You’ve made an offer for a house. Now what? Well, the first thing to be ready for is a counter-offer.
You’ve made an offer for a house. Now what? Well, the first thing to be ready for is a counter-offer. Unless you’ve offered full price without asking for any concessions from the seller, the seller might ask you to pay more, change the closing date, or make other changes to your offer.
Once you’ve negotiated an offer that the seller accepts, you’ll be told you’re “under contract.” You and the seller have agreed upon terms of the sale and now have a sales contract to complete.
Now the stress barometer steadily rises. Buyer remorse sets in. It’s like buying a unique new car that will really make you stand out from the crowd – only to discover five more on the road while you drive it home from the car lot.
Especially common among first-time homebuyers, buyer remorse can leave you questioning your decision. You think, “This is such an expensive purchase! I’ll be tied into a loan for years.” And then, “What if you have to sell in a couple years? Will I lose money? What if there’s a better house that we’ve missed seeing?” What if… What if… What if…
Buyer remorse is natural, and your real estate agent won’t be angered if you have questions and fears. Go ahead and call! He or she will be able to help you regain perspective and feel calmer.
There are just a few things that you have to take care of between now and the time you accept your new keys. Your Realtor, title agent, and lender will take care of most of the necessary steps, but there are a few things you must do yourself.
First, get a home inspection done if you plan to have one. While this might not be necessary on newly constructed homes, sometimes hidden problems can be uncovered even on a brand new structure. George M., for instance, decided to hire an inspector for the house he purchased even though it was not quite completed. The inspector discovered that although there was a drainage grate for the mechanical room, there was no drain! George’s air conditioner, washing machine, and hot water heater would have flooded his basement if they ever had problems because the water wouldn’t be carried away from the finished family room.
Older homes may have delayed maintenance or hidden damage that an inspection can uncover. Kathy R. hired an inspector who discovered a problem with the septic tank. Kathy requested repairs that the seller agreed to provide. She was lucky, because the inspection would have cost her over $4,000 if she’d paid it.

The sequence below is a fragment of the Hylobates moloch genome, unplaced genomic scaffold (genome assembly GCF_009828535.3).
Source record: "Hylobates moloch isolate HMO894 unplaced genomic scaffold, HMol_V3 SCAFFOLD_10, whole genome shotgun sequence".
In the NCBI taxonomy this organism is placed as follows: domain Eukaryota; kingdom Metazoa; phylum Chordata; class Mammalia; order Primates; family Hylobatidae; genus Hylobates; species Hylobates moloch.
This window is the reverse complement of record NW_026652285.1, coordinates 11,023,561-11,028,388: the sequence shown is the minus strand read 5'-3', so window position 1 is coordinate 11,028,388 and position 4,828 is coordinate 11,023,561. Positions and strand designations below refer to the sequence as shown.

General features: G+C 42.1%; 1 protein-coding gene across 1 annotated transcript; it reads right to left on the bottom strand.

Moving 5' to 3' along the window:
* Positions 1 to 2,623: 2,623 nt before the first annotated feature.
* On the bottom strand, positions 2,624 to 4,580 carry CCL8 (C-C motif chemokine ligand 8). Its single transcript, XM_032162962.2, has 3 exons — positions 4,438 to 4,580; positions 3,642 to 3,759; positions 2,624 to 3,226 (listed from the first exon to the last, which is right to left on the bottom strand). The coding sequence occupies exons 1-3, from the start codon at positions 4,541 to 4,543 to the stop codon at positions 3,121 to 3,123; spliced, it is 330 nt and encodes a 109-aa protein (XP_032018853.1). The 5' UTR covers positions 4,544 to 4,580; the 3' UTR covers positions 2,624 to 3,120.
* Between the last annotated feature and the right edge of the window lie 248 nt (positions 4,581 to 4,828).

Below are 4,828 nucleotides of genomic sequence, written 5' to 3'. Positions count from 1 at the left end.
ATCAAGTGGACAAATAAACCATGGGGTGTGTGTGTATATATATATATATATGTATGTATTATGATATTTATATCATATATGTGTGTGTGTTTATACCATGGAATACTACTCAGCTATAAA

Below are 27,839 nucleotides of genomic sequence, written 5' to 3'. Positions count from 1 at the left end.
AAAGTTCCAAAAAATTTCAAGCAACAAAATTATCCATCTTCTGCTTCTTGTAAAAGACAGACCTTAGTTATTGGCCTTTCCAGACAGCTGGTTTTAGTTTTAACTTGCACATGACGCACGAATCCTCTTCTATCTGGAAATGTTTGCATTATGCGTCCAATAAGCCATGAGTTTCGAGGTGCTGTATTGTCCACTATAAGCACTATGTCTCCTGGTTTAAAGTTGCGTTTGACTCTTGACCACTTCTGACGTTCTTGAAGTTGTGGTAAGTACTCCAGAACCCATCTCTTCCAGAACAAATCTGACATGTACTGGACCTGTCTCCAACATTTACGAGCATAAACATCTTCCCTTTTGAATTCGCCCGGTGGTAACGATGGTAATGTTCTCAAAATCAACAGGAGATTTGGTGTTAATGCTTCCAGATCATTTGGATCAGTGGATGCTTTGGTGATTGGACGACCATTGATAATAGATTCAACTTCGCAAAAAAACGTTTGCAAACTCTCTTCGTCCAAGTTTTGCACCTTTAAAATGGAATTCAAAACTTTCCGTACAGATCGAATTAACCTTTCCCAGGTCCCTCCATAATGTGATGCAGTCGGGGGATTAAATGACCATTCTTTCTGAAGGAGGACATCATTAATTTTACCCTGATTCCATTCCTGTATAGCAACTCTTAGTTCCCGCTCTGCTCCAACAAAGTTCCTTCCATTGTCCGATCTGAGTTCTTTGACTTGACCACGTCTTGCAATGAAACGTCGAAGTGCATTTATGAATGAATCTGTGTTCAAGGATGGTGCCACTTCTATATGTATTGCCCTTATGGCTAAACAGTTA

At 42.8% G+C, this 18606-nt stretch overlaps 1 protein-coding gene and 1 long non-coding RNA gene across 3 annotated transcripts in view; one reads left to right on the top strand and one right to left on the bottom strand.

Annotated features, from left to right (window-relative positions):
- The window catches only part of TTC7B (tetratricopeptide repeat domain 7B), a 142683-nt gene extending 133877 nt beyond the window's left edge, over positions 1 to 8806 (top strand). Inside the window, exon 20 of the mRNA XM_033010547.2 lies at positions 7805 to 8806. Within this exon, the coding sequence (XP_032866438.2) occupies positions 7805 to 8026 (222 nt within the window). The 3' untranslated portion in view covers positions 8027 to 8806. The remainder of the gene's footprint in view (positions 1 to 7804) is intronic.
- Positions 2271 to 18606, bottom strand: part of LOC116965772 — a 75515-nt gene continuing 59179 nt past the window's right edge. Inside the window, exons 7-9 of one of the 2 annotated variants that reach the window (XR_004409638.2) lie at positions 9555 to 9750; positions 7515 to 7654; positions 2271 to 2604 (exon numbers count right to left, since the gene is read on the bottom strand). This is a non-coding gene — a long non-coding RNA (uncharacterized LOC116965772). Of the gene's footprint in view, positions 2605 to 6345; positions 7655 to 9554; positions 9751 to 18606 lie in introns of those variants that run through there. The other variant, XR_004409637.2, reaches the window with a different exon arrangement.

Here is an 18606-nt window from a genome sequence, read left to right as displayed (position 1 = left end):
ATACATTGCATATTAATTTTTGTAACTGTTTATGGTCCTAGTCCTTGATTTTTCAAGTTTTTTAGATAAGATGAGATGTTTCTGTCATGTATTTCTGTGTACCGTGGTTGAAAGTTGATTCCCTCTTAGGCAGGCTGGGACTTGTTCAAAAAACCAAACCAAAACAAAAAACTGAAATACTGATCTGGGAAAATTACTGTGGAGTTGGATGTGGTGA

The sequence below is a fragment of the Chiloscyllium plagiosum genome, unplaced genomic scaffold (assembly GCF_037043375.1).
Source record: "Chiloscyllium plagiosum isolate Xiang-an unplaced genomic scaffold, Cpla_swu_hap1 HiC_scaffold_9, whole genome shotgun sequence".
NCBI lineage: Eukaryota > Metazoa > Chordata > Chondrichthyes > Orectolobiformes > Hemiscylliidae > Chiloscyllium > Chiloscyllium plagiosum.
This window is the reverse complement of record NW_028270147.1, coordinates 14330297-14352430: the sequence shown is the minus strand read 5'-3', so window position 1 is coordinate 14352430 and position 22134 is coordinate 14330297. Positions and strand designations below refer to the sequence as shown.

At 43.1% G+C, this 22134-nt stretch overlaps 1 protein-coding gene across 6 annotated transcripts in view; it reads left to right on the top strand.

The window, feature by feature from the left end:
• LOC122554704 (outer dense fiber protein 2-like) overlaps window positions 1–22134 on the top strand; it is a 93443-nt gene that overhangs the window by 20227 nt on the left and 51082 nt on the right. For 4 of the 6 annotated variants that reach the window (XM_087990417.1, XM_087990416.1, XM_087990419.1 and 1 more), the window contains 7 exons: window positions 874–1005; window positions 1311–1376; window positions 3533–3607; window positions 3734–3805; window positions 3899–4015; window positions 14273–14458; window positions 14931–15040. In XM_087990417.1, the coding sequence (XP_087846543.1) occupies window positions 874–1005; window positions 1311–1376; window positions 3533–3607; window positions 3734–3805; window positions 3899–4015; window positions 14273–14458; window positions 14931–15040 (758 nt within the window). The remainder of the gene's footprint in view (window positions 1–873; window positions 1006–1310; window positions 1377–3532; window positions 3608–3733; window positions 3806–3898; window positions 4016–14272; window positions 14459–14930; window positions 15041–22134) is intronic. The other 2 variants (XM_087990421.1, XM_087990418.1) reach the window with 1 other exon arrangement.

Follow your lender’s instructions for providing paperwork they need right away. Delays can prevent you from getting your house! At a minimum, you’ll be asked to provide proof of your income and identification, and often you’ll have to pay for a home appraisal up front. (That way, if you don’t close for any reason, the lender won’t be left owing the appraiser.)
Next, locate an insurance policy for your new home. You won’t have to pay for it when you order it, but you’ll need to be able to describe the home thoroughly. The agent will probably ask you for the square footage, the age of the property, whether it has a basement or not (if it’s an unfinished basement, you will want to make sure they know this to save money on the quote), what kind of electrical wiring it has if it’s an older property, and the kind of floor coverings it has. They may ask about where the nearest fire hydrant is located, whether there are any smoke detectors or security systems, too. Finally, even if the home is not in a flood plain, they may ask if you want to pay for flood damage, because your policy will not cover damage from burst pipes without it.
Home warranties can often provide a supplement to insurance that is worthwhile. These policies normally do cover burst pipes, as well as electrical problems, appliances that stop working, and heating and air conditioning systems. For additional fees, they may also cover swimming pools, septic systems, and more.
Your homeowner policy will normally be paid for at closing, as will a home warranty if you are paying for it yourself. You’ll pay for a full year, plus a couple months extra for your escrow account, for your owner’s policy. Home warranties are generally paid for one year at a time.
Finally, arrange your utility turn-on dates as you near your closing date.
That’s it. Your real estate agent should review your appraisal and title work with you, instruct you on how much to bring to closing and where the closing will take place, and conduct a final walk-through on the house to ensure it’s clean and in the same general condition it was in when you made your offer. These steps are not required by law in all states, however, so don’t be afraid to request them if your agent doesn’t bring them up directly.
Even though purchasing a home is a huge step, it’s not a complicated one when you understand clearly what steps you need to take. There will probably be a few stressful snags along the way, but your Realtor should be well equipped to handle most of them. Before you know it, you’ll be the proud owner of your new home.
By Kathy Batesel